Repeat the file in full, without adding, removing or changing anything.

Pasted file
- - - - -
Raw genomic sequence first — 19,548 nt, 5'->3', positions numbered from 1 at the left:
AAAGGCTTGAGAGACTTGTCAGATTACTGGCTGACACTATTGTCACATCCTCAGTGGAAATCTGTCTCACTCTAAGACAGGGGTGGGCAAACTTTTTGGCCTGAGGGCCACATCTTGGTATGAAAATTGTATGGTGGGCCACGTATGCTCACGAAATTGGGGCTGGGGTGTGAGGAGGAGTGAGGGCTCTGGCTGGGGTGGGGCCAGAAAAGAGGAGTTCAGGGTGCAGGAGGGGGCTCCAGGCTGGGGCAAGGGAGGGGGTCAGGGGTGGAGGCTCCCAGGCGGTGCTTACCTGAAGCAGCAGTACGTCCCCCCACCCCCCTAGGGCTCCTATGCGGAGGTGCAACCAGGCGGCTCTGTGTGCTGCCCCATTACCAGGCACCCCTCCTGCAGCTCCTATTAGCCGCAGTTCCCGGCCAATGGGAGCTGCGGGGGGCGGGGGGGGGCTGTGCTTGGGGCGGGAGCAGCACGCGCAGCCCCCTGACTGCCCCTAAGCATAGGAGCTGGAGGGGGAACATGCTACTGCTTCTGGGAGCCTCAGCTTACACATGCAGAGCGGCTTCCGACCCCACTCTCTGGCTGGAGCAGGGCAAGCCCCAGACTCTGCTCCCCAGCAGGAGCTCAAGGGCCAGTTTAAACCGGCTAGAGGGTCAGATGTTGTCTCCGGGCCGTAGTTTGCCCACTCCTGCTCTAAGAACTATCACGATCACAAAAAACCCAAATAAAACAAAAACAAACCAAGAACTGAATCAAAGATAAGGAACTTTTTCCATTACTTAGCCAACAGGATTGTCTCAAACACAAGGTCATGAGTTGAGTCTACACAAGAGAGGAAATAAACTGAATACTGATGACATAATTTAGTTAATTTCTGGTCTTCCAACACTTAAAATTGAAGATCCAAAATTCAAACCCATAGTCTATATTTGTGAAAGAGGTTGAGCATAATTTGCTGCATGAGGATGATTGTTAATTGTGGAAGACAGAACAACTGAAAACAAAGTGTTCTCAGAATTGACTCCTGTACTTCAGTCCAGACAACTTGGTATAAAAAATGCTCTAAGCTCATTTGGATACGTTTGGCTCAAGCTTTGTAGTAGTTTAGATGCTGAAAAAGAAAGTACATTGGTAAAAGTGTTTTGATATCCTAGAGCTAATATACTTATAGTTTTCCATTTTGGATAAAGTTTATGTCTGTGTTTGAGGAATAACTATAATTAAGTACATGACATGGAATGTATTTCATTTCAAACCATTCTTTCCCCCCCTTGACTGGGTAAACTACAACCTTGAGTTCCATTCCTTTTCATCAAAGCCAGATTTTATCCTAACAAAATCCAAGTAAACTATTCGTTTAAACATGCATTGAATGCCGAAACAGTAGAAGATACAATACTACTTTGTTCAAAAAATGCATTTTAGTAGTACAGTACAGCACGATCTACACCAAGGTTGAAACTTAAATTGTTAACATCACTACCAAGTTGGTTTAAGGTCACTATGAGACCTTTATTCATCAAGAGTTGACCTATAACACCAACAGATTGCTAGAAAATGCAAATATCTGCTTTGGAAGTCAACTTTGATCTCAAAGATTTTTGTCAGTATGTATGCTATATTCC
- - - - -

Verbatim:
Raw genomic sequence first — 19,548 nt, 5'->3', positions numbered from 1 at the left:
AAAGGCTTGAGAGACTTGTCAGATTACTGGCTGACACTATTGTCACATCCTCAGTGGAAATCTGTCTCACTCTAAGACAGGGGTGGGCAAACTTTTTGGCCTGAGGGCCACATCTTGGTATGAAAATTGTATGGTGGGCCACGTATGCTCACGAAATTGGGGCTGGGGTGTGAGGAGGAGTGAGGGCTCTGGCTGGGGTGGGGCCAGAAAAGAGGAGTTCAGGGTGCAGGAGGGGGCTCCAGGCTGGGGCAAGGGAGGGGGTCAGGGGTGGAGGCTCCCAGGCGGTGCTTACCTGAAGCAGCAGTACGTCCCCCCACCCCCCTAGGGCTCCTATGCGGAGGTGCAACCAGGCGGCTCTGTGTGCTGCCCCATTACCAGGCACCCCTCCTGCAGCTCCTATTAGCCGCAGTTCCCGGCCAATGGGAGCTGCGGGGGGCGGGGGGGGGCTGTGCTTGGGGCGGGAGCAGCACGCGCAGCCCCCTGACTGCCCCTAAGCATAGGAGCTGGAGGGGGAACATGCTACTGCTTCTGGGAGCCTCAGCTTACACATGCAGAGCGGCTTCCGACCCCACTCTCTGGCTGGAGCAGGGCAAGCCCCAGACTCTGCTCCCCAGCAGGAGCTCAAGGGCCAGTTTAAACCGGCTAGAGGGTCAGATGTTGTCTCCGGGCCGTAGTTTGCCCACTCCTGCTCTAAGAACTATCACGATCACAAAAAACCCAAATAAAACAAAAACAAACCAAGAACTGAATCAAAGATAAGGAACTTTTTCCATTACTTAGCCAACAGGATTGTCTCAAACACAAGGTCATGAGTTGAGTCTACACAAGAGAGGAAATAAACTGAATACTGATGACATAATTTAGTTAATTTCTGGTCTTCCAACACTTAAAATTGAAGATCCAAAATTCAAACCCATAGTCTATATTTGTGAAAGAGGTTGAGCATAATTTGCTGCATGAGGATGATTGTTAATTGTGGAAGACAGAACAACTGAAAACAAAGTGTTCTCAGAATTGACTCCTGTACTTCAGTCCAGACAACTTGGTATAAAAAATGCTCTAAGCTCATTTGGATACGTTTGGCTCAAGCTTTGTAGTAGTTTAGATGCTGAAAAAGAAAGTACATTGGTAAAAGTGTTTTGATATCCTAGAGCTAATATACTTATAGTTTTCCATTTTGGATAAAGTTTATGTCTGTGTTTGAGGAATAACTATAATTAAGTACATGACATGGAATGTATTTCATTTCAAACCATTCTTTCCCCCCCTTGACTGGGTAAACTACAACCTTGAGTTCCATTCCTTTTCATCAAAGCCAGATTTTATCCTAACAAAATCCAAGTAAACTATTCGTTTAAACATGCATTGAATGCCGAAACAGTAGAAGATACAATACTACTTTGTTCAAAAAATGCATTTTAGTAGTACAGTACAGCACGATCTACACCAAGGTTGAAACTTAAATTGTTAACATCACTACCAAGTTGGTTTAAGGTCACTATGAGACCTTTATTCATCAAGAGTTGACCTATAACACCAACAGATTGCTAGAAAATGCAAATATCTGCTTTGGAAGTCAACTTTGATCTCAAAGATTTTTGTCAGTATGTATGCTATATTCC